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From MIT social media summit, 5 trends experts are watching

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With social media playing a major role throughout society, understanding how to shape and manage its power is an urgent challenge.

Experts discussed the complicated social media landscape and meaningful solutions at the second annual Social Media Summit @MIT, hosted by the MIT Initiative on the Digital Economy.

A report from the event outlined five global social media trends experts said they are watching:

1. Social media’s impact on child and adult psychology.

Frances Haugen, a former Facebook algorithmic product manager, became known as the Facebook whistleblower after she left the company in 2021 and shared internal documents with the Wall Street Journal. During a discussion with MIT Sloan professor she described the ways social media and targeted advertising affect children. Because of algorithms, the most extreme content often gets the most views, Haugen said — for example, someone searching for “healthy eating” will often end up being shown content that glorifies eating disorders.

Haugen outlined three ways to address these problems on Facebook:

  • Ban targeted ads to children under 16 years old.
  • Dedicate more resources to fight fake news and hate speech.
  • Keep children under 13 off the platform.

2. The threat of online misinformation and the need for systemic solutions.


Studies show just 1% of online news is false, but it can have a real impact — research shows that the more someone hears an assertion, true or false, the more likely they are to believe it. Massachusetts state senator Becca Rausch said anti-vaccination social media feeds are growing in popularity and have used the COVID-19 pandemic to spread anti-vaccine sentiment. Some of the solutions rest with legislation, she said, though it’s unclear how effective laws are against algorithms that promote fringe content.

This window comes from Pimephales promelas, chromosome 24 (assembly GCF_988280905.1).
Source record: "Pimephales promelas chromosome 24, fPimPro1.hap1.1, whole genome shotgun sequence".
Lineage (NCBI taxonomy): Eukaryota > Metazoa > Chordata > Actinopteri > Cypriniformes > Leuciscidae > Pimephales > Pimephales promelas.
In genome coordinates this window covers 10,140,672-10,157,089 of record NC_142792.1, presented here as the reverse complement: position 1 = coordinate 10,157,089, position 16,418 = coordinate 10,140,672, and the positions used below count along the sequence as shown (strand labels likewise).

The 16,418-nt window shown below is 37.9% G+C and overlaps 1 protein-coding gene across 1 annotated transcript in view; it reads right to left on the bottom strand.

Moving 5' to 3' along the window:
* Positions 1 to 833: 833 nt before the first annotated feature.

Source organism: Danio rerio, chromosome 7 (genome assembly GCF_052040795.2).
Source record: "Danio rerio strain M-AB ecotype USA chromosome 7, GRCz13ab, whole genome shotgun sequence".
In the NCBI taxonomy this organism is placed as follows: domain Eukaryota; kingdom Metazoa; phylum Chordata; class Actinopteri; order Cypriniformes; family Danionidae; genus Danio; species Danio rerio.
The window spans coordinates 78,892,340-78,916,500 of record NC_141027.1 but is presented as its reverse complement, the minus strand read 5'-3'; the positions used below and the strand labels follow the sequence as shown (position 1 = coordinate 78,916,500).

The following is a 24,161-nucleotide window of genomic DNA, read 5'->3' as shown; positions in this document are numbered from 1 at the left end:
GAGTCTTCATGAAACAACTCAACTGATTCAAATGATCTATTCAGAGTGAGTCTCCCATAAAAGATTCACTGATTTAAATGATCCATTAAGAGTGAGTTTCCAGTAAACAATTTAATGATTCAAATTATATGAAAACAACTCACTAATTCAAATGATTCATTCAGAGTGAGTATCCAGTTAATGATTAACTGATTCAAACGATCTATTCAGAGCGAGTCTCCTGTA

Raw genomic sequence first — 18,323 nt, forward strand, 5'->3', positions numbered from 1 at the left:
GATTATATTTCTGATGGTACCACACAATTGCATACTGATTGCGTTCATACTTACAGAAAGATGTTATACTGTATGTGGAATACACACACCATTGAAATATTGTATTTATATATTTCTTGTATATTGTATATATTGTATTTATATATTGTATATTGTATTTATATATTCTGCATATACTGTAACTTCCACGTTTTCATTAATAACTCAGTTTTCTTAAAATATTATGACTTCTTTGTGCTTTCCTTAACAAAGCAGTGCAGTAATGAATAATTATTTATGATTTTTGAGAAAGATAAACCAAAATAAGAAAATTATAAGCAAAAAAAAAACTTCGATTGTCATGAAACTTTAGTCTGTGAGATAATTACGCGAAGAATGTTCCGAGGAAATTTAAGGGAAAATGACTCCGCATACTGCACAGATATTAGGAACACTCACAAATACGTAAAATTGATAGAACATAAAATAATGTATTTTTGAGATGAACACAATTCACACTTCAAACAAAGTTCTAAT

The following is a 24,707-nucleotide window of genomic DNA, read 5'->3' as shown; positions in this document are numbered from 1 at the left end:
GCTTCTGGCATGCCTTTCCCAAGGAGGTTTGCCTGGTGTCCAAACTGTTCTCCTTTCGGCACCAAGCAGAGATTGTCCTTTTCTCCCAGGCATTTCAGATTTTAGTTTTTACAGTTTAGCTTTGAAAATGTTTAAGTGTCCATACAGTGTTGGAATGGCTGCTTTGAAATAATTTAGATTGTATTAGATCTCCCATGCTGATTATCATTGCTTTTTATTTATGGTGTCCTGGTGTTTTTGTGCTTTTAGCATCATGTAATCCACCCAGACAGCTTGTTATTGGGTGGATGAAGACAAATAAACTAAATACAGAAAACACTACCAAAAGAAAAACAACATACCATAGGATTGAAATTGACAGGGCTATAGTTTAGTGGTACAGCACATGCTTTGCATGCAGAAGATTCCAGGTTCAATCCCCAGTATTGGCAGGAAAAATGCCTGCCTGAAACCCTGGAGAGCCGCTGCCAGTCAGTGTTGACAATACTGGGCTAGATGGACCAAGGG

3. The importance of algorithmic transparency — and how to achieve it.

Algorithmic transparency is the idea that social media platforms have such a significant impact on society that researchers should be able to study the algorithms that fuel them. But many companies treat their algorithms as classified secrets. According to MIT Sloan associate professor one way to move forward without stifling innovation is incentivizing social media companies to share internal data with other researchers. But simply gaining access isn’t enough, he noted — his own research shows how hard it is to quantify algorithmic impacts.

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4. The expansion of social media’s impact on geopolitics and war.

Russia’s military invasion of Ukraine has led to a devastating conflict. An information war is also playing out as both sides use social media to rally support and spread misinformation and disinformation. False videos are proliferating on TikTok and messaging app Telegram, especially in Russia and China. Meanwhile, Ukrainian president Volodymyr Zelenskyy and his government have used the power of the platform to crowdsource a virtual army of people who can donate funds and materials. 

5. The formation of AI ethics standards and training.

Responsible AI means the people behind software ensure what they are building does not harm people, and instead enables people to thrive, according to Rumman Chowdhury, SB ’03, the director of machine learning ethics, transparency, and accountability at Twitter.

Macomb Community College professor Chris Gilliard said the government should require these considerations. “We should do more than just wait for AI developers to become more ethical,” he said. “If we look at how other industries work … there are mechanisms so that you are typically not allowed to just release something, do massive amounts of damage, and then perhaps manage those damages later on.”

Read the social media summit report and watch the panels.

Read next: Social media is broken. A new report offers 25 ways to fix it

For more info Sara Brown Senior News Editor and Writer